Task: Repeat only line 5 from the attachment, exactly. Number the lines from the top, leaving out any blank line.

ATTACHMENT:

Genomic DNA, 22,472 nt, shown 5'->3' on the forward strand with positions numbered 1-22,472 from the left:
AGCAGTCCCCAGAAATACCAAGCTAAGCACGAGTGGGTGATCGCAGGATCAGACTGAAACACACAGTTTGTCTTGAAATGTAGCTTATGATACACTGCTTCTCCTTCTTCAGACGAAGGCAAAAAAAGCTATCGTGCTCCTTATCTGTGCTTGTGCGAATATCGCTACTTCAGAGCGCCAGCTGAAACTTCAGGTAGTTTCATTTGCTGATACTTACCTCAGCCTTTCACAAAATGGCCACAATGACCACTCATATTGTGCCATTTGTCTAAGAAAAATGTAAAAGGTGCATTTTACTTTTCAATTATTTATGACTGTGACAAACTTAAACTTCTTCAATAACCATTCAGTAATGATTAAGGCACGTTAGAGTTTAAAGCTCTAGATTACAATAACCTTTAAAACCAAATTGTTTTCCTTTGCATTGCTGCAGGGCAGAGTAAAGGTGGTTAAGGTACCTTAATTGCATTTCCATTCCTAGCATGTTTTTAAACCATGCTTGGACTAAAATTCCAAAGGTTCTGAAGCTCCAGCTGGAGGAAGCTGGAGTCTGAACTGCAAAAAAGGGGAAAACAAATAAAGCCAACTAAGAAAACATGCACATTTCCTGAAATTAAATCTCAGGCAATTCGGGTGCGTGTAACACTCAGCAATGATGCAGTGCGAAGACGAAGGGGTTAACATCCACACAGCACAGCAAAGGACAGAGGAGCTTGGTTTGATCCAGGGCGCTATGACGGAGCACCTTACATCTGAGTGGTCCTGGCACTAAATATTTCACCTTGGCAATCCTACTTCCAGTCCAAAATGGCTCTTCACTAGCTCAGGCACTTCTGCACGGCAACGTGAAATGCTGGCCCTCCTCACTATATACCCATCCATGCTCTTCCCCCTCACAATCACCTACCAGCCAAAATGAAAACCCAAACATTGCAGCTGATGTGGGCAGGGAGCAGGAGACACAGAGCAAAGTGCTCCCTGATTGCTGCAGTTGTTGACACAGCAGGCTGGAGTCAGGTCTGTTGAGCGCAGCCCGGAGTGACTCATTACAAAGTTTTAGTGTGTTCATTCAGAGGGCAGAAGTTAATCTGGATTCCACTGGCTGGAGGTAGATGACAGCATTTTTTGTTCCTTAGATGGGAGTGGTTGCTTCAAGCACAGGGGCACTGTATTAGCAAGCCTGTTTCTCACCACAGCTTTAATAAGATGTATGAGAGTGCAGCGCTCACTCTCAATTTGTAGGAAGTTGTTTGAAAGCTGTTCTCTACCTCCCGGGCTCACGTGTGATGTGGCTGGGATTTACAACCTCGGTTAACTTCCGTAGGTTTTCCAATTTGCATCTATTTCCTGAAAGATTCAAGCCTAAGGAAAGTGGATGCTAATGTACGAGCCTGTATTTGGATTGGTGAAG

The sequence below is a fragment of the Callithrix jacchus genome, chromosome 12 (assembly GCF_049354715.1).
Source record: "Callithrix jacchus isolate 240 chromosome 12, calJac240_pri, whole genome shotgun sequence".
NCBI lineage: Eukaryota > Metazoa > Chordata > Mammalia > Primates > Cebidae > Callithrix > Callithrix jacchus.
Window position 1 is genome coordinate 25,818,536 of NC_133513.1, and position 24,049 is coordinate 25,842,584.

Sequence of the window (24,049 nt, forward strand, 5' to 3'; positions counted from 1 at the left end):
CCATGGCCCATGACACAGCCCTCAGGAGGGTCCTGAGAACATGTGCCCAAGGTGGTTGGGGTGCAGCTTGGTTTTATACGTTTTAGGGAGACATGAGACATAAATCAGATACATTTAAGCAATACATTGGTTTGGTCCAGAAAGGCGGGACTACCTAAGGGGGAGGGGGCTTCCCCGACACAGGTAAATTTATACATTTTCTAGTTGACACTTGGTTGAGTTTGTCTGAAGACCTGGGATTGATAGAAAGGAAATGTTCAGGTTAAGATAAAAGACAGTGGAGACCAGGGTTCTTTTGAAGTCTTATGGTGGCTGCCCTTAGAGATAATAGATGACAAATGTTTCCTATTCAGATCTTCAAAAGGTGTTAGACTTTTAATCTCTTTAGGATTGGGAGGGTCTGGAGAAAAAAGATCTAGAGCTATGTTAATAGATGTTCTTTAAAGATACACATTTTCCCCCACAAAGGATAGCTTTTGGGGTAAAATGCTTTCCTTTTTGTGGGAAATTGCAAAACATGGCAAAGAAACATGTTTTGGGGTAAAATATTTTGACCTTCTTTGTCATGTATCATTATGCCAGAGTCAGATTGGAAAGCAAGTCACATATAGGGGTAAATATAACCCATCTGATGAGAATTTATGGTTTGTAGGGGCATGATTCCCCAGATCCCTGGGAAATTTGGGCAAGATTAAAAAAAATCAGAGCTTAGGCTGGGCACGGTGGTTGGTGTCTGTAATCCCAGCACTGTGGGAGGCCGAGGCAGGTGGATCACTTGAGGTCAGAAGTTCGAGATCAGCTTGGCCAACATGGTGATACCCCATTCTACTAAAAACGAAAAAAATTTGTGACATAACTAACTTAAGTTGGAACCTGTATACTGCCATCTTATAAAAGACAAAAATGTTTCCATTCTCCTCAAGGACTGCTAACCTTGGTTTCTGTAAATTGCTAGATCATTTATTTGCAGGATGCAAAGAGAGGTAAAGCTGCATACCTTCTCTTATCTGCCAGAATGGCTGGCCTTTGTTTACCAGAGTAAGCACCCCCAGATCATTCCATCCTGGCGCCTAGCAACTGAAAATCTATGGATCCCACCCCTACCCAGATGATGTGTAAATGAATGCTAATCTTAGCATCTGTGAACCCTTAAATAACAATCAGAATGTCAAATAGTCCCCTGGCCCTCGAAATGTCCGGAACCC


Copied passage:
NCBI lineage: Eukaryota > Metazoa > Chordata > Mammalia > Primates > Cebidae > Callithrix > Callithrix jacchus.